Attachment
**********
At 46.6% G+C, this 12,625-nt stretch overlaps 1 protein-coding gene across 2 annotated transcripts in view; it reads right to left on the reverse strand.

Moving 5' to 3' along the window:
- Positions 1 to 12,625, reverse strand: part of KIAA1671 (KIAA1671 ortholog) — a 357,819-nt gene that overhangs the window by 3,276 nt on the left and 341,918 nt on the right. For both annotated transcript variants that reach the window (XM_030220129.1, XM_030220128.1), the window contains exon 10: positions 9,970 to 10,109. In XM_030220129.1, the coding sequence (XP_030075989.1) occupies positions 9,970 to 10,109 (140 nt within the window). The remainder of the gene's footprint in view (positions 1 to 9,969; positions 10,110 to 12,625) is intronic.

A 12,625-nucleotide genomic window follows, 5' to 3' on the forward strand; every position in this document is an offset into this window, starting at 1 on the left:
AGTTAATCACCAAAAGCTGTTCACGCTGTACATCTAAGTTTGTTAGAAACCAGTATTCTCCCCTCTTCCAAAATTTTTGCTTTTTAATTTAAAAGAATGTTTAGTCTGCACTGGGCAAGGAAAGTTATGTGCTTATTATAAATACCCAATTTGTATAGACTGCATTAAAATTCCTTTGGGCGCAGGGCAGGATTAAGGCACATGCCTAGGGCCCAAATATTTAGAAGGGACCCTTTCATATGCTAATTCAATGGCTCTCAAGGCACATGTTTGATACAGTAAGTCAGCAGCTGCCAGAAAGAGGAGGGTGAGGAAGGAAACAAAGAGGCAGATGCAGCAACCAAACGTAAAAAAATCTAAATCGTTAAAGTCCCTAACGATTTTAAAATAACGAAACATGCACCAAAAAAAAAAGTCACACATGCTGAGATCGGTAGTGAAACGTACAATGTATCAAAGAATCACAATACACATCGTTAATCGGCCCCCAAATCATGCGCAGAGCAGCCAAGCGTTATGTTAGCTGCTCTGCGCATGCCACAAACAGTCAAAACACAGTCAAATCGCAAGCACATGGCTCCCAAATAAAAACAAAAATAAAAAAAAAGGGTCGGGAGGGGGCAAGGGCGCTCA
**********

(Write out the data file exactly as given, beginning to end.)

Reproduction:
At 46.6% G+C, this 12,625-nt stretch overlaps 1 protein-coding gene across 2 annotated transcripts in view; it reads right to left on the reverse strand.

Moving 5' to 3' along the window:
- Positions 1 to 12,625, reverse strand: part of KIAA1671 (KIAA1671 ortholog) — a 357,819-nt gene that overhangs the window by 3,276 nt on the left and 341,918 nt on the right. For both annotated transcript variants that reach the window (XM_030220129.1, XM_030220128.1), the window contains exon 10: positions 9,970 to 10,109. In XM_030220129.1, the coding sequence (XP_030075989.1) occupies positions 9,970 to 10,109 (140 nt within the window). The remainder of the gene's footprint in view (positions 1 to 9,969; positions 10,110 to 12,625) is intronic.

A 12,625-nucleotide genomic window follows, 5' to 3' on the forward strand; every position in this document is an offset into this window, starting at 1 on the left:
AGTTAATCACCAAAAGCTGTTCACGCTGTACATCTAAGTTTGTTAGAAACCAGTATTCTCCCCTCTTCCAAAATTTTTGCTTTTTAATTTAAAAGAATGTTTAGTCTGCACTGGGCAAGGAAAGTTATGTGCTTATTATAAATACCCAATTTGTATAGACTGCATTAAAATTCCTTTGGGCGCAGGGCAGGATTAAGGCACATGCCTAGGGCCCAAATATTTAGAAGGGACCCTTTCATATGCTAATTCAATGGCTCTCAAGGCACATGTTTGATACAGTAAGTCAGCAGCTGCCAGAAAGAGGAGGGTGAGGAAGGAAACAAAGAGGCAGATGCAGCAACCAAACGTAAAAAAATCTAAATCGTTAAAGTCCCTAACGATTTTAAAATAACGAAACATGCACCAAAAAAAAAAGTCACACATGCTGAGATCGGTAGTGAAACGTACAATGTATCAAAGAATCACAATACACATCGTTAATCGGCCCCCAAATCATGCGCAGAGCAGCCAAGCGTTATGTTAGCTGCTCTGCGCATGCCACAAACAGTCAAAACACAGTCAAATCGCAAGCACATGGCTCCCAAATAAAAACAAAAATAAAAAAAAAGGGTCGGGAGGGGGCAAGGGCGCTCA